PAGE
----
Indigenous Environmental Network
Yesterday, frontline Indigenous youth and organizers from the Dakota Access, Line 3, Mountain Valley, KXL and Line 5 pipeline fights took over the streets of Washington, D.C. with a more than 300- foot-long snake for a series of actions to urge President Biden to Build Back Fossil Free by stopping these climate-destroying projects and upholding his commitments to climate action, Indigenous rights, and environmental justice.
Indigenous youth and organizers held a rally at the Army Corps of Engineers Headquarters building on Thursday morning, amplifying the voices of 400,000 people across the country who signed a petition calling on the Corps to withdraw its permit approving of Line 3. Then, organizers marched to Black Lives Matter plaza near the White House carrying a 300-foot-long “black snake,” representing the threat of the Enbridge Line 3 and the Dakota Access Pipelines to Indigenous communities, clean water, and our climate. Lakota youth then “counted coup” on the snake eliminating it.
These actions brought the demands to stop these pipelines directly to Washington, D.C., amid President Biden’s stated commitments to act on the climate crisis, pursue environmental justice, and respect the rights of indigenous peoples. These pipelines will demonstrably exacerbate the climate crisis and allowing their construction would represent a major failure to listen to Indigenous leaders and communities on the frontlines of the fight against environmental injustice and to protect clean water. President Biden can avoid that by directing the Army Corps of Engineers to immediately reevaluate and suspend or revoke the Line 3 project’s Clean Water Act Section 404 permit. You can read more facts about the Line 3 pipeline here.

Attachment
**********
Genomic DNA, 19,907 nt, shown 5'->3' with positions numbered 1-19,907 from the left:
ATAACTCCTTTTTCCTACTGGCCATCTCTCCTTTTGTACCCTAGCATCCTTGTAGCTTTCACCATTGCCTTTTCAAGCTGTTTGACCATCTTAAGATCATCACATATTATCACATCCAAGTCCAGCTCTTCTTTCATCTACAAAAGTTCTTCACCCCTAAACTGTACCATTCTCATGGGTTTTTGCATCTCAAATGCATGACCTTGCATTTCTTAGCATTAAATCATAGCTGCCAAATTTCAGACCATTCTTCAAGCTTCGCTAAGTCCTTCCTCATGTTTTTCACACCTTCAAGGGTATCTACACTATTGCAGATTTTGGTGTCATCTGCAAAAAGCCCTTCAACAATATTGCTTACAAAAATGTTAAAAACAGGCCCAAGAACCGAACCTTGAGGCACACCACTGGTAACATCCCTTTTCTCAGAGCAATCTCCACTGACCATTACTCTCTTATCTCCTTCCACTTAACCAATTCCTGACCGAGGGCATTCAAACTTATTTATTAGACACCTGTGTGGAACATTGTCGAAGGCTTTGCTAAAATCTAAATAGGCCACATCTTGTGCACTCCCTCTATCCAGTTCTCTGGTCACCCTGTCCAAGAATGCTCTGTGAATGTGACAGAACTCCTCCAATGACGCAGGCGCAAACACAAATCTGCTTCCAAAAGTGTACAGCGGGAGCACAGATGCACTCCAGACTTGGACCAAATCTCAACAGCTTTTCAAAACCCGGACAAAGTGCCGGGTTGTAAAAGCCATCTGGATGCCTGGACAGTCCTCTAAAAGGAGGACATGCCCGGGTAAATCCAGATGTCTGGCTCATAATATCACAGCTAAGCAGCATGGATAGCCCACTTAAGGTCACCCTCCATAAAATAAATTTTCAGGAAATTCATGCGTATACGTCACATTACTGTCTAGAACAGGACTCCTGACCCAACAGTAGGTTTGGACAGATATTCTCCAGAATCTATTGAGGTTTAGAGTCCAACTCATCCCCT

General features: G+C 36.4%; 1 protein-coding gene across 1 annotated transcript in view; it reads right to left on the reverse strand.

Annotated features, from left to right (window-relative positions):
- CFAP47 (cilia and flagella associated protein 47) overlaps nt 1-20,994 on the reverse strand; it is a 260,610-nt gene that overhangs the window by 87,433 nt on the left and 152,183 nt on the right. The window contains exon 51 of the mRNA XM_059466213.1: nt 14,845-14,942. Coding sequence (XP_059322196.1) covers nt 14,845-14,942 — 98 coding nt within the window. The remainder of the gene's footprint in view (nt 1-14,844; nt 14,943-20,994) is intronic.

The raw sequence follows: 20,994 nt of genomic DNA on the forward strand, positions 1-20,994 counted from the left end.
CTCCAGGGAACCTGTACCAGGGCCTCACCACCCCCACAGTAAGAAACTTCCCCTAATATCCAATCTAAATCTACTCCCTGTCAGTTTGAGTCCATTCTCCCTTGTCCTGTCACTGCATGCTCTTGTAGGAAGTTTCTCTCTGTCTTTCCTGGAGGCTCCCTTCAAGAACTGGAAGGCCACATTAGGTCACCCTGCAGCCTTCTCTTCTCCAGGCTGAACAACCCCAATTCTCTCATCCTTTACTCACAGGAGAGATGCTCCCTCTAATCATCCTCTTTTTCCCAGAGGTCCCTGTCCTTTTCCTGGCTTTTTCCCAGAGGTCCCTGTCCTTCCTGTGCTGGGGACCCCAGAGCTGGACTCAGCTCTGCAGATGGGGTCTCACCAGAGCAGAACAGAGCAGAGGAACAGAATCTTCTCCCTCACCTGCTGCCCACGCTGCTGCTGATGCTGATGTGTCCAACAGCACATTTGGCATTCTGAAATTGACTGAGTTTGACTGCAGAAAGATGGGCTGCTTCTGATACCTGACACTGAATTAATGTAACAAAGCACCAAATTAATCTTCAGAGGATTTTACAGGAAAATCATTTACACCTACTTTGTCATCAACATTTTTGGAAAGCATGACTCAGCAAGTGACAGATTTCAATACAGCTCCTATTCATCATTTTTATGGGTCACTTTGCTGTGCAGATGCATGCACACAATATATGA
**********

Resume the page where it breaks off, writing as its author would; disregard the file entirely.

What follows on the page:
Note: While many of the participants are vaccinated thanks to Native Nations leading the way in vaccination rates, appropriate masking and distancing protocol were in place.
About Indigenous Environmental Network
Established in 1990, the Indigenous Environmental Network is an international environmental justice nonprofit that works with tribal grassroots organizations to build the capacity of Indigenous communities. I EN’s activities include empowering Indigenous communities and tribal governments to develop mechanisms to protect our sacred sites, land, water, air, natural resources, the health of both our people and all living things, and to build economically sustainable communities.
Learn more here: ienearth.org